Stretch – Don’t Stretch

To stretch or not to stretch

Before we even go down this road, understand that I am not against stretching in general. I just believe it has its place and time. I also think that it is done too much by some.

Before you stretch, you need to figure out why you are tight. Stretching without this knowledge is not a good idea. There are more than a few reasons for tightness. The two most popular are injury and postural issues. These are the two issues I’m addressing.

Injury to the body causes alarms to go off from within. The body immediately goes into fight or flight and there is an increase need for blood supply to the injured area, so HR increases. Among other things, muscles surrounding the injured area go into spasm. This means that they vigorously contract, creating extreme tightness. This will cause a lot of discomfort with specific movements, depending on what is injured. Should you stretch?

The answer here would be no. The tightness created from the spasm is reaction to the injury. Your body does not want to be injured any further. The tightness serves as a protective mechanism. Stretching will give you temporary relief, however the body will usually tighten back up, often times it will be even tighter than before. If you continue to stretch, you will be overriding your body’s ability to protect itself. Eventually your body will relent and the result is usually injury.

Postural issues are different altogether, although the result is the same. Imagine yourself sitting at your desk for a few hours. Your shoulders are pitched forward/rounded. The chest muscles are now shortened, causing them to be tight. In most cases there is no injury from this positional issue. Stretching is one of the answers to this dilemma. Notice how I said, “one of the answers.” In order to fix the posture, you better be strengthening the upper back along with stretching.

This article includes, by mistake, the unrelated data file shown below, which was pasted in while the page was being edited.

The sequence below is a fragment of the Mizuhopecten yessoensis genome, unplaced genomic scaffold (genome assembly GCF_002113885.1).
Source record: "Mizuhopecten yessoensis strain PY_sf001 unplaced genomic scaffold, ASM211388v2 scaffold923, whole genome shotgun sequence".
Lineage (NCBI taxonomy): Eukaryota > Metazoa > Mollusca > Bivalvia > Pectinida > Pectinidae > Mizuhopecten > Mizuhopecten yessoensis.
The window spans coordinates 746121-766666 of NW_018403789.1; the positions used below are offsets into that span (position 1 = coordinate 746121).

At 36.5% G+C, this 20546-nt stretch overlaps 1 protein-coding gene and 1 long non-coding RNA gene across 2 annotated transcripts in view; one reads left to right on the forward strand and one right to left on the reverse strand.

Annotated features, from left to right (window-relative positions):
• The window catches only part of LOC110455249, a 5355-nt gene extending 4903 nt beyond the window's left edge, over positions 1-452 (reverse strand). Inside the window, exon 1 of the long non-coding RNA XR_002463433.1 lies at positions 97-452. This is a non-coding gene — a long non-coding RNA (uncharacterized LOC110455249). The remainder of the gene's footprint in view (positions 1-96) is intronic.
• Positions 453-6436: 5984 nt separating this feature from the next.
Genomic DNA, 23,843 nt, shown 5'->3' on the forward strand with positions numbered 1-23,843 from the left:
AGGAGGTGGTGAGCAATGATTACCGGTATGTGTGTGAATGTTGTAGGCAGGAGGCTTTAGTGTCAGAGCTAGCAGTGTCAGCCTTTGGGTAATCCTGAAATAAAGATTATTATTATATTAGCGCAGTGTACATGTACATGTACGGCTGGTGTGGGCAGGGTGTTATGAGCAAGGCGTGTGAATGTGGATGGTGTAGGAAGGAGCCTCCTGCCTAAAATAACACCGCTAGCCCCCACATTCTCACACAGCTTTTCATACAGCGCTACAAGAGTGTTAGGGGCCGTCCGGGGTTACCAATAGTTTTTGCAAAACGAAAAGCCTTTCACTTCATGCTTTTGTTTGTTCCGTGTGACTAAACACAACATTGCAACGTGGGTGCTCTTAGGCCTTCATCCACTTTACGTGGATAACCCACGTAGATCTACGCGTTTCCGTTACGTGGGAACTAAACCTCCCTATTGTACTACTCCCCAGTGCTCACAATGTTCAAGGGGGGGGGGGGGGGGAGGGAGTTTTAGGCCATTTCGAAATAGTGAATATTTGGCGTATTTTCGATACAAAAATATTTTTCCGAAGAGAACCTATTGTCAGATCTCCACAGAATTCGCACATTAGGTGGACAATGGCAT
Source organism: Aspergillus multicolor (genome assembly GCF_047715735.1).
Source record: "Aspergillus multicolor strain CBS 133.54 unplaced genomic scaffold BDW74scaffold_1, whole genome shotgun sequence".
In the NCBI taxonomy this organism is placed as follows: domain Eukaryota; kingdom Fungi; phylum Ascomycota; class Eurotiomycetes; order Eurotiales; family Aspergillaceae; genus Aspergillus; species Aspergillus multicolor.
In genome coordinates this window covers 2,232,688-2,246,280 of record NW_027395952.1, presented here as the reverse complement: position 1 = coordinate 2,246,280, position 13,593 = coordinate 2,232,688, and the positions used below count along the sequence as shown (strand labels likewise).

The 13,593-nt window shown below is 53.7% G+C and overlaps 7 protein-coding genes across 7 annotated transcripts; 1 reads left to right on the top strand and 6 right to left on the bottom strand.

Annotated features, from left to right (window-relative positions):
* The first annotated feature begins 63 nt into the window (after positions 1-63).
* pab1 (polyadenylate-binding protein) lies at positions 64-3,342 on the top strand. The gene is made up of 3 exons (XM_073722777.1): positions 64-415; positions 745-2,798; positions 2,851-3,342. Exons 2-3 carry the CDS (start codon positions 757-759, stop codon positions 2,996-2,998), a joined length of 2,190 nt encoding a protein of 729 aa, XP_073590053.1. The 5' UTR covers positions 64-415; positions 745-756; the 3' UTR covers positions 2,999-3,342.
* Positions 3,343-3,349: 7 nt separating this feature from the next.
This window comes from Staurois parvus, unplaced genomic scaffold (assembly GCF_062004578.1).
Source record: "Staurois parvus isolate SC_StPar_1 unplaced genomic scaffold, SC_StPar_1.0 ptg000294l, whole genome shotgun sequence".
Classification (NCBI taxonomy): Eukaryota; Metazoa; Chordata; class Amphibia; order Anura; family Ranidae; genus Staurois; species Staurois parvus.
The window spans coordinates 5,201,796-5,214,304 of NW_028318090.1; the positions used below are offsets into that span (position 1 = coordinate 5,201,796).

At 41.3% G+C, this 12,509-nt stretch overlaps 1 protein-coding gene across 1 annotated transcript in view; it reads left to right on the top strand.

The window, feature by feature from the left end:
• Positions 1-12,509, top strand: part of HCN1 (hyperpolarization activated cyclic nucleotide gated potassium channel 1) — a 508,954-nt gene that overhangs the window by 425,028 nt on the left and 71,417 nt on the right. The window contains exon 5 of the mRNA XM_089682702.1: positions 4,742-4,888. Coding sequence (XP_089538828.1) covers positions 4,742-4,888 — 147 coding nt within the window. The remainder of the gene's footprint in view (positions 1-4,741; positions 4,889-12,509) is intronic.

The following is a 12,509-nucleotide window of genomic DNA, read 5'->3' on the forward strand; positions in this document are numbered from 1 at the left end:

Stretching has its place. There are many positives that come from stretching. That being said, there are just as many negatives that come from stretching as well. You must first understand why you are tight and then you can make a more educated decision about whether to stretch or not.

Bonus information: One thing that is worth mentioning, stretching in and of itself does not improve mobility. Stretching is simply the lengthening of the tissue. It does not move the body through any range of motion to improve joint mobility in most cases. If you have a mobility issue, all the stretching in the world will not fix your problem. However, many flexibility issues can be resolved through mobility techniques. How do you know? You need to be assessed by a professional, like me.

Visit my website, www.jcscfitness.com, to find out more about me and my services.

Jeremy Crowe, MS, CSCS, TPIGFP3

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